Basic Guide to Speaker Placement for Surround Sound

Speaker placement is critical to achieving optimal performance with your home theater system whether you are working with a sophisticated high-end system or a budget home theater. There are many factors that can influence the quality of sound you are able to achieve, and this guide should help you establish a baseline understanding of how and where to place your speakers for the best possible surround sound experience.

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Before diving into the theory behind surround sound speaker placement, let’s address some of the factors that can vary from room to room and may influence your sound quality . Every room is different, and you may need to make some minor adjustments in order to get the sound you’re striving for from your home theater system. For example, acoustics can be influenced by tile floors and the presence of windows. Rugs and curtains or fabric wall hangings can help to “warm up” your sound, or can be removed if the sound is too muffled. Also, any furniture that may be placed between your listening area and your speakers can interfere with the quality of sound you achieve. But with a little ingenuity and experimentation, you should be able to overcome any of these types of issues relatively easily.

Most surround sound systems fall into the categories of 5.1, 7.1 or 9.1, meaning they include five, seven or nine different speakers plus a subwoofer. Generally there are front speakers, rear speakers, a center bar, and the subwoofer in a surround sound system. When you first begin to explore the placement of your various speakers, your best resources will be your owner’s manual and your own ears. Often the manufacturer will offer placement information specific to the model you’ve purchased, and your ears will tell you if something is off in the locations you choose for your speakers as you go along.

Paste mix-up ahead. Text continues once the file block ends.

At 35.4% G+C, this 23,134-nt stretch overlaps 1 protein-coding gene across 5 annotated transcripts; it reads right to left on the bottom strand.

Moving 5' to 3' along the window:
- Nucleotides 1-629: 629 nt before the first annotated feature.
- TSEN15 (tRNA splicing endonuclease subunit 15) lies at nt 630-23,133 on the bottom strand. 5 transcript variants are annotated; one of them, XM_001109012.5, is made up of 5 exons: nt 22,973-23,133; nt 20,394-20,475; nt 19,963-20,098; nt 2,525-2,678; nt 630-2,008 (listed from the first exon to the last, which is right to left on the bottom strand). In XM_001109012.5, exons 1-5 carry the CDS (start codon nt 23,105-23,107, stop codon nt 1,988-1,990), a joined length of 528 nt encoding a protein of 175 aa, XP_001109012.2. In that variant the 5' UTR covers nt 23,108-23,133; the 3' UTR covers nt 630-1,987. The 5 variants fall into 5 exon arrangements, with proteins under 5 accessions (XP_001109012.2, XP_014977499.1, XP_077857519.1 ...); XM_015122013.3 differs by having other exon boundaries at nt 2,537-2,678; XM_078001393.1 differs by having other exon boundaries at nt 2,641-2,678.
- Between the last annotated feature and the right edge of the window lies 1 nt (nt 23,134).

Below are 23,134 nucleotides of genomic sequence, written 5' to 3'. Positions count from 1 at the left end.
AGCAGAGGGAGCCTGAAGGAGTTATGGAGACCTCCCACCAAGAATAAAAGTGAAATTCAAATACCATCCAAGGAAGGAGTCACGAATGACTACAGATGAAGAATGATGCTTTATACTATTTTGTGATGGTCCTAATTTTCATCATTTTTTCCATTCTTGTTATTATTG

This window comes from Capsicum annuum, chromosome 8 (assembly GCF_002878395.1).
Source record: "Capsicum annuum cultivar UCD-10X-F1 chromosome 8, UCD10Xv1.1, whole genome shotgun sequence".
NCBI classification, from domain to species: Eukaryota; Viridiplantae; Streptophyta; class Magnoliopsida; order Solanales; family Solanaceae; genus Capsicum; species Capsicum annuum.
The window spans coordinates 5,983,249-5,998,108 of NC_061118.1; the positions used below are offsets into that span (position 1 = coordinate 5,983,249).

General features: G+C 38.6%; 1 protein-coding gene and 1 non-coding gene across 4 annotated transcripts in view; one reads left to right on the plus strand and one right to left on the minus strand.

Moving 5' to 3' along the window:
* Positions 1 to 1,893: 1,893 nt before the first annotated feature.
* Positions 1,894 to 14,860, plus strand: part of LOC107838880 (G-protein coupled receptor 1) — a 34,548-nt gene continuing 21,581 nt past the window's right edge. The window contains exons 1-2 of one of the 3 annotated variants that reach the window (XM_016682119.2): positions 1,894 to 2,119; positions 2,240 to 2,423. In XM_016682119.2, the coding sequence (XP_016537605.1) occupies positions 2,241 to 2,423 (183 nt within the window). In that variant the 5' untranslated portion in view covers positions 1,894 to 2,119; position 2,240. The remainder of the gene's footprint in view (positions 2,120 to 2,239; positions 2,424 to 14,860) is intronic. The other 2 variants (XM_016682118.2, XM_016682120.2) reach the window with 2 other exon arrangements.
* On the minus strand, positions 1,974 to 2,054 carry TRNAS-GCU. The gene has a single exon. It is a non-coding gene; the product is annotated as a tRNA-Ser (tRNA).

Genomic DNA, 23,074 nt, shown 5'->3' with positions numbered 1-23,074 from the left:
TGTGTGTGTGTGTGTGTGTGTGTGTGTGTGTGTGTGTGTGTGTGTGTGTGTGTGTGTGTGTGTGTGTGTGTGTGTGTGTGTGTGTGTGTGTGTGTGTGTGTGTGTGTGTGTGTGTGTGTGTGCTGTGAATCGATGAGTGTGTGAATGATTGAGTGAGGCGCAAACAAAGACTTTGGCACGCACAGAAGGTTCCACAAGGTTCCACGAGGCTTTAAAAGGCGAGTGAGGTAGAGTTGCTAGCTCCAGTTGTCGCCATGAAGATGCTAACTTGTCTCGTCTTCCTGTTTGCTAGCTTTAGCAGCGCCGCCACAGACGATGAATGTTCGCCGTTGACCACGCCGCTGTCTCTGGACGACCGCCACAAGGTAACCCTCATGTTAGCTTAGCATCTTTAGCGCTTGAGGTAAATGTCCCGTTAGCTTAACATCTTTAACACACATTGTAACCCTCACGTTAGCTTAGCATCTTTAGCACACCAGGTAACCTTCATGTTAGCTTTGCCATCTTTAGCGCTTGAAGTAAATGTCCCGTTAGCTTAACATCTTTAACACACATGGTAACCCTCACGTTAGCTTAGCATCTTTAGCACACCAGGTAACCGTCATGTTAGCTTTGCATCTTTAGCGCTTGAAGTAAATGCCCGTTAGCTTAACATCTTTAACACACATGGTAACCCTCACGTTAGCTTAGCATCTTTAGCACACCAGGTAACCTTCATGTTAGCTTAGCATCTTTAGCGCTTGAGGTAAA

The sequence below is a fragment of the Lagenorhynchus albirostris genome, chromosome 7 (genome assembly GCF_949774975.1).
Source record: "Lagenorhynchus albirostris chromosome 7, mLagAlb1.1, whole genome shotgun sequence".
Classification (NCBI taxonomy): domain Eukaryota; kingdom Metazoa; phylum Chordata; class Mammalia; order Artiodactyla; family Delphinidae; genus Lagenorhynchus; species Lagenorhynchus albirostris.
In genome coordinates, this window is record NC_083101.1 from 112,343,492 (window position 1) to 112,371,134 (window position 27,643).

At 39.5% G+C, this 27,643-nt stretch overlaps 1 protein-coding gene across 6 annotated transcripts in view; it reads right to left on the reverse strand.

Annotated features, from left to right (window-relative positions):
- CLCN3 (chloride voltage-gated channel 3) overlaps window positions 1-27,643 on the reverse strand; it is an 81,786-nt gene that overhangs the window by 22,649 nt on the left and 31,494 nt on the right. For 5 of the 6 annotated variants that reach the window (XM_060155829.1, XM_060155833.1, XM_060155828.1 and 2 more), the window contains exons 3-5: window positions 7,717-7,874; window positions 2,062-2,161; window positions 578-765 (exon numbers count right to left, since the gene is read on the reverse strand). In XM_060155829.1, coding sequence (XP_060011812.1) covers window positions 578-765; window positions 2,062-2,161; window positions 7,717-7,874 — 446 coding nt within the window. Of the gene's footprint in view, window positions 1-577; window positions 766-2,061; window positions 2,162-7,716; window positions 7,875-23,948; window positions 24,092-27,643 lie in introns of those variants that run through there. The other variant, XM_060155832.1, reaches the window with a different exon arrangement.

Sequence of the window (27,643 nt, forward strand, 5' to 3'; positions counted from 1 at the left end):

The first speaker you will want to position is your center channel speaker. The center speaker’s main function is to anchor on-screen sounds and dialogue, which means that it needs to be positioned directly above or below your television. If your television sits in or on a cabinet or other piece of furniture, you will want to make sure the center channel speakers sits at the edge of the cabinet so the sound doesn’t bounce off surrounding surfaces and become distorted. Ideally, the center channel speaker should be positioned at about the same height as the tweeters in your front speakers, and about the same distance from your listening area as your front speakers.

Next are your front speakers. These speakers are especially important because they will be responsible for delivering all the sound when you listen to music as well as handling movie soundtracks. Make sure your front left and right speakers are an equal distance from your listening area with the speakers positioned at ear level when you’re seated. Your front speakers along with your center channel speaker should form an arc around your listening area and be anywhere from a 22-30 degree angle to your television.

Your remaining speakers are the surround speakers, and should be placed along the sides or behind your main listening area. These speakers should be placed higher than your front speakers; you may want to stand and position them so the tweeters are at about ear height while you’re standing. You may also want to experiment with the angle of your surround speakers by directing them slightly upward – depending on your room, a minor adjustment can make a big difference in your overall listening experience.

Lastly, you will want to place your subwoofer in a location that maximizes both the quantity and quality of the bass it produces. Placing it closer to a wall will increase the amount of bass, but placing it too close might decrease the overall quality of the bass. You can easily move your subwoofer around and experiment with different movie soundtracks and music until you find the best location for the sound quality you’re seeking.

Depending on your room, you may find that you need to move a speaker up or down, or angle it a certain way in order to compensate for furniture. Then you may need to adjust the sound being produced by the individual speaker in order to achieve the best possible performance. Some home theater systems make this easy by including an automatic speaker calibration feature.

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